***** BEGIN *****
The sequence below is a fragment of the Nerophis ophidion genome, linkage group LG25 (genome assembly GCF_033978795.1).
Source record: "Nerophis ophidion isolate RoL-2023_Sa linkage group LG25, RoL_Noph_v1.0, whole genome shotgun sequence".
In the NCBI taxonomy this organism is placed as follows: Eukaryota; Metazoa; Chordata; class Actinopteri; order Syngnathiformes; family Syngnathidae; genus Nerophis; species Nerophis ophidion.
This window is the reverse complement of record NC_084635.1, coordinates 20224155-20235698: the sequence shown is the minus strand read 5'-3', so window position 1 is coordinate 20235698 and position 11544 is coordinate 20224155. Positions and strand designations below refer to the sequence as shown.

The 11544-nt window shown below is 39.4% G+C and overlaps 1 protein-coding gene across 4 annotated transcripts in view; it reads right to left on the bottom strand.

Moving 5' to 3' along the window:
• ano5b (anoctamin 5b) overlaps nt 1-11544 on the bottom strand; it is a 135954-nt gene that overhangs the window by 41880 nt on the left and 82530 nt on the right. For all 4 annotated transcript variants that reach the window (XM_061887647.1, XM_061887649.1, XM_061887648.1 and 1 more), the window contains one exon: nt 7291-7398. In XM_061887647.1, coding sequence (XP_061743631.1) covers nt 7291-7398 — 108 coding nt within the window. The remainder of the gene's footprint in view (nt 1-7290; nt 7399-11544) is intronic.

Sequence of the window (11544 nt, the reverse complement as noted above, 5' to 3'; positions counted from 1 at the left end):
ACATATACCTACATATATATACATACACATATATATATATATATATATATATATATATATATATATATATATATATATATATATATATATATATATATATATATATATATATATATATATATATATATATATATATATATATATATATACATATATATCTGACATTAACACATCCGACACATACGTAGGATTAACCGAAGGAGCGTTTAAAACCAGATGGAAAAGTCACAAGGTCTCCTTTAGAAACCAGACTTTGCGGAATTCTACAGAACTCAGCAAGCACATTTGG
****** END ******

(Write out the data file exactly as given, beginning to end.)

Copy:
The sequence below is a fragment of the Nerophis ophidion genome, linkage group LG25 (genome assembly GCF_033978795.1).
Source record: "Nerophis ophidion isolate RoL-2023_Sa linkage group LG25, RoL_Noph_v1.0, whole genome shotgun sequence".
In the NCBI taxonomy this organism is placed as follows: Eukaryota; Metazoa; Chordata; class Actinopteri; order Syngnathiformes; family Syngnathidae; genus Nerophis; species Nerophis ophidion.
This window is the reverse complement of record NC_084635.1, coordinates 20224155-20235698: the sequence shown is the minus strand read 5'-3', so window position 1 is coordinate 20235698 and position 11544 is coordinate 20224155. Positions and strand designations below refer to the sequence as shown.

The 11544-nt window shown below is 39.4% G+C and overlaps 1 protein-coding gene across 4 annotated transcripts in view; it reads right to left on the bottom strand.

Moving 5' to 3' along the window:
• ano5b (anoctamin 5b) overlaps nt 1-11544 on the bottom strand; it is a 135954-nt gene that overhangs the window by 41880 nt on the left and 82530 nt on the right. For all 4 annotated transcript variants that reach the window (XM_061887647.1, XM_061887649.1, XM_061887648.1 and 1 more), the window contains one exon: nt 7291-7398. In XM_061887647.1, coding sequence (XP_061743631.1) covers nt 7291-7398 — 108 coding nt within the window. The remainder of the gene's footprint in view (nt 1-7290; nt 7399-11544) is intronic.

Sequence of the window (11544 nt, the reverse complement as noted above, 5' to 3'; positions counted from 1 at the left end):
ACATATACCTACATATATATACATACACATATATATATATATATATATATATATATATATATATATATATATATATATATATATATATATATATATATATATATATATATATATATATATATATATATATATATATATATATATATATACATATATATCTGACATTAACACATCCGACACATACGTAGGATTAACCGAAGGAGCGTTTAAAACCAGATGGAAAAGTCACAAGGTCTCCTTTAGAAACCAGACTTTGCGGAATTCTACAGAACTCAGCAAGCACATTTGG